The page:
Saturday, August 16, 2008

Optimism on the line

The railroad scrapped its mountain route to Cripple Creek and instead took over the Colorado Springs & Cripple Creek District Railway

By Rob Carrigan,

Everyone needs to dream: track engineers, land speculators, town planners, and folks determined to find a shorter, easier route. Word of such a dream swirled around at the turn of the last century in the form of a new railroad line, to be built by the Colorado & Southern that was to snake its way up the south fork of the Platte River on western edge of Douglas County. Optimism ran rampant.
“That the line will become a part of one of the greatest trunk system s in country there can be but little doubt. For over a week the presidents of the Colorado & Southern, Colorado Midland, Rio Grande Western and Denver & Southwestern railroads have been in secret conference at New York, considering, it is said, the formation a new trans-continental line, in which the Burlington, also, will have a hand,” suggested the March 24, 1900, edition of the West Creek Mining News.
The line was to substantially reduce the distance between Cripple Creek and Denver as well as fuel consumption because of reduced grade.
“From Leadville to Salt Lake the distance by the Midland is few mile shorter than by the Rio Grande, but by the projected new line to Los Angeles, the distance to salt water will be greatly reduced. Altogether the little stretch of track now being built along the western edge of Douglas County seems destined to become a very important link in American railroading,” read the Mining News.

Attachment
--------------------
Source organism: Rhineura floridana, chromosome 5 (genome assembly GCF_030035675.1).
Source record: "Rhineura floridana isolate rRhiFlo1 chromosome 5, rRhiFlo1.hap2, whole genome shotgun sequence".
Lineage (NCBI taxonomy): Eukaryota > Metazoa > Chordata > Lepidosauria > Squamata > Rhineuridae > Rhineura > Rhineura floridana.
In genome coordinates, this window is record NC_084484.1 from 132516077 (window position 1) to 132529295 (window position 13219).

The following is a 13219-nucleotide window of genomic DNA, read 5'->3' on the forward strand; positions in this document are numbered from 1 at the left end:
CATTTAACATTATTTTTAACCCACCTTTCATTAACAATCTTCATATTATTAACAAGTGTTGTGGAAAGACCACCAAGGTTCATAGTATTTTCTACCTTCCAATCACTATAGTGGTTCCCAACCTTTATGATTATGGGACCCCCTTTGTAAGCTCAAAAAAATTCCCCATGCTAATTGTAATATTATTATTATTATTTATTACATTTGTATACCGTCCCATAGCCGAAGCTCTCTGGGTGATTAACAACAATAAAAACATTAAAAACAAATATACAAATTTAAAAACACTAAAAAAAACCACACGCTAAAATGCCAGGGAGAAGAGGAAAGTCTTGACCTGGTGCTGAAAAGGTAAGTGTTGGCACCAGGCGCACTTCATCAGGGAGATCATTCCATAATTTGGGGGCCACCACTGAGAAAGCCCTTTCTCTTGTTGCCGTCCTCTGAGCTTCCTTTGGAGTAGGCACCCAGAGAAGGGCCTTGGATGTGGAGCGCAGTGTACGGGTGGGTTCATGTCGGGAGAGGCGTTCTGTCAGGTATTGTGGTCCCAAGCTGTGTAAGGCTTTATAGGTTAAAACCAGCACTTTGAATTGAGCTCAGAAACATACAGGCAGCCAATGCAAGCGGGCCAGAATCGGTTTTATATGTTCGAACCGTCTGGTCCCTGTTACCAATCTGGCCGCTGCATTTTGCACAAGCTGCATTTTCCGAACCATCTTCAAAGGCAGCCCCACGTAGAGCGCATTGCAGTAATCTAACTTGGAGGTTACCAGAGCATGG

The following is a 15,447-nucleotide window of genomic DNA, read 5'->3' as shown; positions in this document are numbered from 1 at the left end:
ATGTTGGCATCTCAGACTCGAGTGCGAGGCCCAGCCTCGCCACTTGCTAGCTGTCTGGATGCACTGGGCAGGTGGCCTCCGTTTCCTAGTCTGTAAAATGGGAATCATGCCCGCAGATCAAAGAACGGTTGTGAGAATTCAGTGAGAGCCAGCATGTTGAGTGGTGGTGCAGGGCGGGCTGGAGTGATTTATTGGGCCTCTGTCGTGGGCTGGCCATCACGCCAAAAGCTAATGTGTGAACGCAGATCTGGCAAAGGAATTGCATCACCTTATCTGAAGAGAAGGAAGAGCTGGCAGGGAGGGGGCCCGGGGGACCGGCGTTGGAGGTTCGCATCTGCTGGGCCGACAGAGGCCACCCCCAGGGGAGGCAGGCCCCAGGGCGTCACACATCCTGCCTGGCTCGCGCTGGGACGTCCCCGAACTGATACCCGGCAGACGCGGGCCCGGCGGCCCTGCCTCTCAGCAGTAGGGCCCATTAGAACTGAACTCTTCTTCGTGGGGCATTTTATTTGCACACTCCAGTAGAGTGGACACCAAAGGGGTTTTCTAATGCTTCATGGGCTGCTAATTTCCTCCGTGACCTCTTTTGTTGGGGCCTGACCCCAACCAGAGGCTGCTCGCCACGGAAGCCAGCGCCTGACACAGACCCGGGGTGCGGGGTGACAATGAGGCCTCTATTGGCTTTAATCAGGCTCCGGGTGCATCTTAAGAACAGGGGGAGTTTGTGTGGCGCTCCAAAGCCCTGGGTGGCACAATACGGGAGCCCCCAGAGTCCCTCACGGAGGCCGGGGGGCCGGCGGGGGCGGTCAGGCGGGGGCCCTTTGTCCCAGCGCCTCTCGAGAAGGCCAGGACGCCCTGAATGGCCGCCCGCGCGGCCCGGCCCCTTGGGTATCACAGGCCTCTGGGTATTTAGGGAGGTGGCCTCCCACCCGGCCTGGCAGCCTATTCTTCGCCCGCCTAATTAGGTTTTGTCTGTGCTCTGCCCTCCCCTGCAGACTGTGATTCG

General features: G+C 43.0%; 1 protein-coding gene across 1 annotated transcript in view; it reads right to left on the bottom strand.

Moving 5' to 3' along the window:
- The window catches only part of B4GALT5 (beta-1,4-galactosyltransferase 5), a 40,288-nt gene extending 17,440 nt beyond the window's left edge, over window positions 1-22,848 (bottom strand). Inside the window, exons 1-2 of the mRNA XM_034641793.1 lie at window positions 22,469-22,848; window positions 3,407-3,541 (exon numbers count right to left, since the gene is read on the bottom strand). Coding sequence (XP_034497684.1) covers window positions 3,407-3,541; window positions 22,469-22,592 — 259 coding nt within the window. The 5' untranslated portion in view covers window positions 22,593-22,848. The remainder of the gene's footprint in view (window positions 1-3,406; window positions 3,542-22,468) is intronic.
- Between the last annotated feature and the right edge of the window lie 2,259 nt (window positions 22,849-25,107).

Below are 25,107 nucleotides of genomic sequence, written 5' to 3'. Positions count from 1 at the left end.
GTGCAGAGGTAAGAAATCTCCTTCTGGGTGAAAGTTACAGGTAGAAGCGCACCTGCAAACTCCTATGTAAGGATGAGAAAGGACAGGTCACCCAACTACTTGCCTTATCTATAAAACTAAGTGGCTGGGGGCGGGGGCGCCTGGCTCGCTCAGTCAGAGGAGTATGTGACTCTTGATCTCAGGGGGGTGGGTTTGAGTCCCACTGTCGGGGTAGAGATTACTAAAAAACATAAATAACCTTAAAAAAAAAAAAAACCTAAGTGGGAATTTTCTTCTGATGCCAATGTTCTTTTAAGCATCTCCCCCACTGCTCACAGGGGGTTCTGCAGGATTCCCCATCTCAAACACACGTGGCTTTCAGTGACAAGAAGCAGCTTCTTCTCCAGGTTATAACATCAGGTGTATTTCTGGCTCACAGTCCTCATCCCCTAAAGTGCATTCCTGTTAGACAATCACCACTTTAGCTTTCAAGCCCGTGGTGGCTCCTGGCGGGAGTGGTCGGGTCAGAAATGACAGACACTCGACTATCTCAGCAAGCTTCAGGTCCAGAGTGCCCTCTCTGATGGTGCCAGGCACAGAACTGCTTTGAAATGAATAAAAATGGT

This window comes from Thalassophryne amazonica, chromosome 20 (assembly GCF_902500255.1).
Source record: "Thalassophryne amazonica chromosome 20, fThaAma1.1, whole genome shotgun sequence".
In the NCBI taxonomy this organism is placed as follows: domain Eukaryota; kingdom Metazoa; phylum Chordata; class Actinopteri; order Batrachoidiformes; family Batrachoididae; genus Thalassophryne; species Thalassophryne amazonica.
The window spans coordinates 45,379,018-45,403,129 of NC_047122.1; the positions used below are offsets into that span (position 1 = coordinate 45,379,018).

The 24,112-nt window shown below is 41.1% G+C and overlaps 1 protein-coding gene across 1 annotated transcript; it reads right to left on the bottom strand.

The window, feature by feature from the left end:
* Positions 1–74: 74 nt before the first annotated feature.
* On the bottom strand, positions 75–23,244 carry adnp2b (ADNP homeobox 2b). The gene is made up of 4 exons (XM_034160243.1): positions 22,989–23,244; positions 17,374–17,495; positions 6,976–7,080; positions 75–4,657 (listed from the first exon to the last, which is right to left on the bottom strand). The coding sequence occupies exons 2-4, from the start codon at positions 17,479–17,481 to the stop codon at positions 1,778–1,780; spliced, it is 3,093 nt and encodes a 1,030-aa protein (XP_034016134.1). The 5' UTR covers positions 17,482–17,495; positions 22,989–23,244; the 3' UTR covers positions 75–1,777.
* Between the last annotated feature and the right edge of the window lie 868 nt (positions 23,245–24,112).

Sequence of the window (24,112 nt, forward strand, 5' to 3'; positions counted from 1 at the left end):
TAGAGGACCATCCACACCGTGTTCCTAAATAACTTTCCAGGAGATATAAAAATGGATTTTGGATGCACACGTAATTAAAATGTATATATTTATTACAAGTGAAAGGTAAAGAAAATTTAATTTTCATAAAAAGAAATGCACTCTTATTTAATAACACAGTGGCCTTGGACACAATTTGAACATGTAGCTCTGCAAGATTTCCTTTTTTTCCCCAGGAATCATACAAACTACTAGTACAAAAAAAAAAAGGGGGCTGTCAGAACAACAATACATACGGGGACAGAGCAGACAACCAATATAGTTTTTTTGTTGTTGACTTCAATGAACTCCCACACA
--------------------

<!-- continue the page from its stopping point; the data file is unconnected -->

“From Denver to South Platte station, the distance is 29 miles. From there to Horse Creek to Lake George is about 25 miles, making Lake George 69 miles from Denver. From Lake George to Denver by the present route of the Colorado Midland is 120 miles. The difference in the two routes is not alone the 51 miles of track saved, but also the avoidance of the heavy climbs over two divides, Palmer Lake and Ute Pass, both of which are very expensive in time and fuel.”
The Mining News followed the progress of the proposed line extension later in 1900.
“The long-talked-of railroad is at last a reality. All this week work of construction has been in progress between South Platte and Nighthawk on what will undoubtedly be a through line from Denver to Cripple Creek,” read the paper upon those developments, though it did note a hitch.
“A slight impediment in the Colorado & Southern’s plans came Wednesday when the Denver Power & Irrigation company swore out an injunction preventing the railroad from interfering with the latter’s rights on the quarter section where it proposes to construct a dam. As the rails had already been laid through the greater part of this piece of land, and as the railroad was not enjoined from working on other parts of the proposed route, the interference amounts to little. The only result of the Power Company’s complaint thus far has been to spur the railroad constructors to greater haste in their work,” wrote the Mining News.
Susan Conola Appleby, in her 2001 book, Fading Past, noted that other factors had a hand in its ultimate demise.
“However, On May 3, 1900, before the railroad advance much further toward completing the line to Cripple Creek, a flood immersed the area,” she wrote.
The flood, according to the Denver Republican, “descended like a tidal wave fourteen feet high, ruining roads, destroying buildings and floating away everything portable in its place.”
Appleby says it was the lawsuit over disputed land that put the final nail in the line’s coffin.
“Ultimately, (Walter) Cheeseman and the Denver Union Water Company retained control over the disputed area, and the railroad scrapped its mountain route to Cripple Creek and instead took over the Colorado Springs & Cripple Creek District Railway, which previously built a standard gauge line to the booming mountain town,” Appleby wrote.


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